Imagine two ETFs that track the same index and charge 0.10 percent per year in annual fees. At first glance, you might expect both to trail their benchmarks by the same 0.10 percent per year. You might not care which of the two funds you pick.
But what if I told you that, on average, one fund lagged its index by 0.20 percent per year, while the other missed by just 0.05 percent? You would choose the one that lagged by just 0.05 percent, 10 times out of 10.
That kind of performance variation happens all the time in ETFs. The reason is that managing an index fund is hard. Some ETFs track more difficult indexes than others; some use sampling strategies rather than fully replicating their index; some trade more than others; some engage in securities lending to earn extra income; and, frankly, some fund managers are just better than others.
We monitor how well funds track their indexes in our free ETF Analytics tool, using a statistic called “Median Tracking Difference.” It looks at how much an ETF has lagged its index over the average one-year period, examining all possible periods over the past two years. It’s an amazing statistic that tells amazing stories.
Take the Schwab U.S. Broad Market ETF (SCHB | A-100). The fund is the cheapest ETF in the United States, offering broad-based exposure to U.S. equities for a fee of just 0.04 percent per year. But that actually undersells just how good SCHB is!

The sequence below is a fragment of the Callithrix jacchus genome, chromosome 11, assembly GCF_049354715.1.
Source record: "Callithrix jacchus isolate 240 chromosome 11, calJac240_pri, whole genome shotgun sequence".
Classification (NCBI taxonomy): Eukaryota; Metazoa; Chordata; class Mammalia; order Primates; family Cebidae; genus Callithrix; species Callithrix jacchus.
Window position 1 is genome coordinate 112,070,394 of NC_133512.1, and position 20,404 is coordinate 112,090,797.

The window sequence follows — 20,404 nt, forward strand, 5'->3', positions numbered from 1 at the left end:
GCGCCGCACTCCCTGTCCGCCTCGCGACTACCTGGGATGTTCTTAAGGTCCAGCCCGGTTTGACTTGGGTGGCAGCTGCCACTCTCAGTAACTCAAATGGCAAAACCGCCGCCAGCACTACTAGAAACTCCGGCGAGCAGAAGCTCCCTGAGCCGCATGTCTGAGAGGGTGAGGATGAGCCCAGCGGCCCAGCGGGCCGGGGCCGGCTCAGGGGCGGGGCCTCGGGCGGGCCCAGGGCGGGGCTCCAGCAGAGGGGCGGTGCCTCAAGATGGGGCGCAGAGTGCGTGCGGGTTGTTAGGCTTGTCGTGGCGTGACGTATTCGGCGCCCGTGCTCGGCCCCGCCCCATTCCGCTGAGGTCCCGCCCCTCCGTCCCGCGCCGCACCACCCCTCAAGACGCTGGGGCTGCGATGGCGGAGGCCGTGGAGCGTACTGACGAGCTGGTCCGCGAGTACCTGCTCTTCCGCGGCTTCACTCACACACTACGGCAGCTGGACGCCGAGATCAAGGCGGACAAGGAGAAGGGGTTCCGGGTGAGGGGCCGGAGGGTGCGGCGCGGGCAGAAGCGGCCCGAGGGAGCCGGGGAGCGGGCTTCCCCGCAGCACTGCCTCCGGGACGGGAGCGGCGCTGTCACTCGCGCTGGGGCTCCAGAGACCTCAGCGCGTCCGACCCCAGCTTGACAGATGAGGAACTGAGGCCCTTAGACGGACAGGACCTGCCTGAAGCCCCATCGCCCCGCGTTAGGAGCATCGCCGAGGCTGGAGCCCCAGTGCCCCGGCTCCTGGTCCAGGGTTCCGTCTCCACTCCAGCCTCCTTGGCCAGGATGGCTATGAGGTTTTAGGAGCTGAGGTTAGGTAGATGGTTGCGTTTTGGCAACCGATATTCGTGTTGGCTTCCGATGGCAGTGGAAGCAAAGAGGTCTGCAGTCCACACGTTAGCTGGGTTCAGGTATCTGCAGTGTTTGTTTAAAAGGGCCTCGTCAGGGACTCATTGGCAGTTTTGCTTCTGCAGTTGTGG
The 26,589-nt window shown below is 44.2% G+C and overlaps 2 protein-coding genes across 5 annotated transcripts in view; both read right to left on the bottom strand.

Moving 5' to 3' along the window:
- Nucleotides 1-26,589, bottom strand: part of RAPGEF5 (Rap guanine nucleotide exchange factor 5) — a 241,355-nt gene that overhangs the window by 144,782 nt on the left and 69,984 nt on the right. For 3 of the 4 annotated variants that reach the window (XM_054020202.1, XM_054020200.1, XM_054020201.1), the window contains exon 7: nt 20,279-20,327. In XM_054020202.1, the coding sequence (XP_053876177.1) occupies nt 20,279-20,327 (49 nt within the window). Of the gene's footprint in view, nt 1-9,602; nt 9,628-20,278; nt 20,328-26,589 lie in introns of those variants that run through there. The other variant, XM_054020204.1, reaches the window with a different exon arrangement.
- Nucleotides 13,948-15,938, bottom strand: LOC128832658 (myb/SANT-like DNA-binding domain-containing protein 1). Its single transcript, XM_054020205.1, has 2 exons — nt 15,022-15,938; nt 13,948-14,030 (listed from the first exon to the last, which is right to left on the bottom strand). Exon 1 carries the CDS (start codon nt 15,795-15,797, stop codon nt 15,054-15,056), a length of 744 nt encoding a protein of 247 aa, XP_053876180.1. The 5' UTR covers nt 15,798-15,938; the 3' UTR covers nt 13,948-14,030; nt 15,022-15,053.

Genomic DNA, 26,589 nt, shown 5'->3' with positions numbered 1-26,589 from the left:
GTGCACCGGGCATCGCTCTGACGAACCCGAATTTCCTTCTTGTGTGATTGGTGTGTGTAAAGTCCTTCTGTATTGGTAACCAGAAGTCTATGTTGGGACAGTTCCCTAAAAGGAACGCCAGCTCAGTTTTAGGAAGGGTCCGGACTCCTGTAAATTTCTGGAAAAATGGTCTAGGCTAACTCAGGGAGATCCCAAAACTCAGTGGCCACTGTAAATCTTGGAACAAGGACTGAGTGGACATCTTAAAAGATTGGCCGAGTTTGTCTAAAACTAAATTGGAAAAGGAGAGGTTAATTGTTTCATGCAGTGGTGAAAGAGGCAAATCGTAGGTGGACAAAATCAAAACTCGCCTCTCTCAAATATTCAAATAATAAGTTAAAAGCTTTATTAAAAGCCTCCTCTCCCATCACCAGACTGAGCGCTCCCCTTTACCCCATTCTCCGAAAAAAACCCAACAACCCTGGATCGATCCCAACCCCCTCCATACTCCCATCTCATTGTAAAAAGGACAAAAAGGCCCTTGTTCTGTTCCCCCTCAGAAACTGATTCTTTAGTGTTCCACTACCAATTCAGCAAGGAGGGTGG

SCHB has actually matched its index perfectly over the average given one-year period. Not only is it charging just 0.04 percent a year, it’s making that 0.04 percent up through smart management and securities-lending strategies. In other words, you’re getting broad-based equity exposure for free.
The Vanguard FTSE Developed Markets ETF (VEA | A-91) does even better. Not only does VEA have an ultra-low fee of just 0.09 percent per year, it has actually beaten its index by 0.15 percent per year on average over the period we studied.
If you take the broad-based ETF with the best median tracking difference in each asset class, based on the data we have, you end up with a portfolio with a blended median tracking difference of negative 0.03 percent per year (negative 0.027 percent if you’re being exact).
|The World’s Lowest-Realized-Cost Portfolio|
|Asset Class||Weight||Fund||Ticker||Expense Ratio||Median Tracking Difference|
|U.S. Equity||40%||Schwab U.S. Broad Equity ETF||SCHB||0.04%||0.00%|
|Developed Markets Equity||30%||Vanguard FTSE Developed Markets||VEA||0.09%||0.15%|
|Emerging Markets Equity||5%||SPDR S&P Emerging Markets||GMM||0.14%||-0.40%|
|Fixed Income||15%||iShares Core Total U.S. Bond||AGG||0.08%||-0.14%|
|Commodities||5%||UBS Etracs DJ-UBS Commodity TR ETN||DJCI||0.50%||-0.57%|
That is flat-out awesome. For just $2.70/year for each $10,000 invested, you’re getting 4,000 stocks, 1400 bonds, 40 countries and so on.
To put that in perspective, the average actively managed mutual fund charges 1.33 percent per year. You could own the World’s Lowest-Realized-Cost ETF Portfolio for 49 years for the same cost as holding that average actively managed mutual fund for the next 12 months.
There are reasons investors focus heavily on expenses. Expenses are fixed fees and are guaranteed to detract from your returns.
Tracking difference, by comparison, is variable, and can be impacted by changing events. Still, it’s the best available measure of what investors in each fund have experienced, and is fairly stable for mature ETFs. And as the portfolio above shows, you can use it to find one heck of a deal.
At the time this article was written, the author held a long position in VEA. Contact Matt Hougan at [email protected].